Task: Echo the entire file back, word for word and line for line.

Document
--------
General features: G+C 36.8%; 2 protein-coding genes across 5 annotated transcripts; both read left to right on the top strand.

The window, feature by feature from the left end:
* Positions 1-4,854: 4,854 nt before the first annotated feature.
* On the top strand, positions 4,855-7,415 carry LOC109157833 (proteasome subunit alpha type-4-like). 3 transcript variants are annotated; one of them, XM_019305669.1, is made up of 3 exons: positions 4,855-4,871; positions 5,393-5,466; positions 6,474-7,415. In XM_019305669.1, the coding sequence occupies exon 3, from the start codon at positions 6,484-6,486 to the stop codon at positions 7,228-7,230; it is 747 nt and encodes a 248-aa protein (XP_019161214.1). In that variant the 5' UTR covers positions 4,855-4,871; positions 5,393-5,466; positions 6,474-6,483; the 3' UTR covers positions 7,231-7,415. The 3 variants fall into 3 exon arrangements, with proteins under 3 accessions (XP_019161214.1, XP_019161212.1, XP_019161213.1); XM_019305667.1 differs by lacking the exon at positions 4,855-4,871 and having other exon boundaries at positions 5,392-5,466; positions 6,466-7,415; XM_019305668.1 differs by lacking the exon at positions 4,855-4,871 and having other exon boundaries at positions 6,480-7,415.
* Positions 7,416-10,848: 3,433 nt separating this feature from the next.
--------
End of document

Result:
General features: G+C 36.8%; 2 protein-coding genes across 5 annotated transcripts; both read left to right on the top strand.

The window, feature by feature from the left end:
* Positions 1-4,854: 4,854 nt before the first annotated feature.
* On the top strand, positions 4,855-7,415 carry LOC109157833 (proteasome subunit alpha type-4-like). 3 transcript variants are annotated; one of them, XM_019305669.1, is made up of 3 exons: positions 4,855-4,871; positions 5,393-5,466; positions 6,474-7,415. In XM_019305669.1, the coding sequence occupies exon 3, from the start codon at positions 6,484-6,486 to the stop codon at positions 7,228-7,230; it is 747 nt and encodes a 248-aa protein (XP_019161214.1). In that variant the 5' UTR covers positions 4,855-4,871; positions 5,393-5,466; positions 6,474-6,483; the 3' UTR covers positions 7,231-7,415. The 3 variants fall into 3 exon arrangements, with proteins under 3 accessions (XP_019161214.1, XP_019161212.1, XP_019161213.1); XM_019305667.1 differs by lacking the exon at positions 4,855-4,871 and having other exon boundaries at positions 5,392-5,466; positions 6,466-7,415; XM_019305668.1 differs by lacking the exon at positions 4,855-4,871 and having other exon boundaries at positions 6,480-7,415.
* Positions 7,416-10,848: 3,433 nt separating this feature from the next.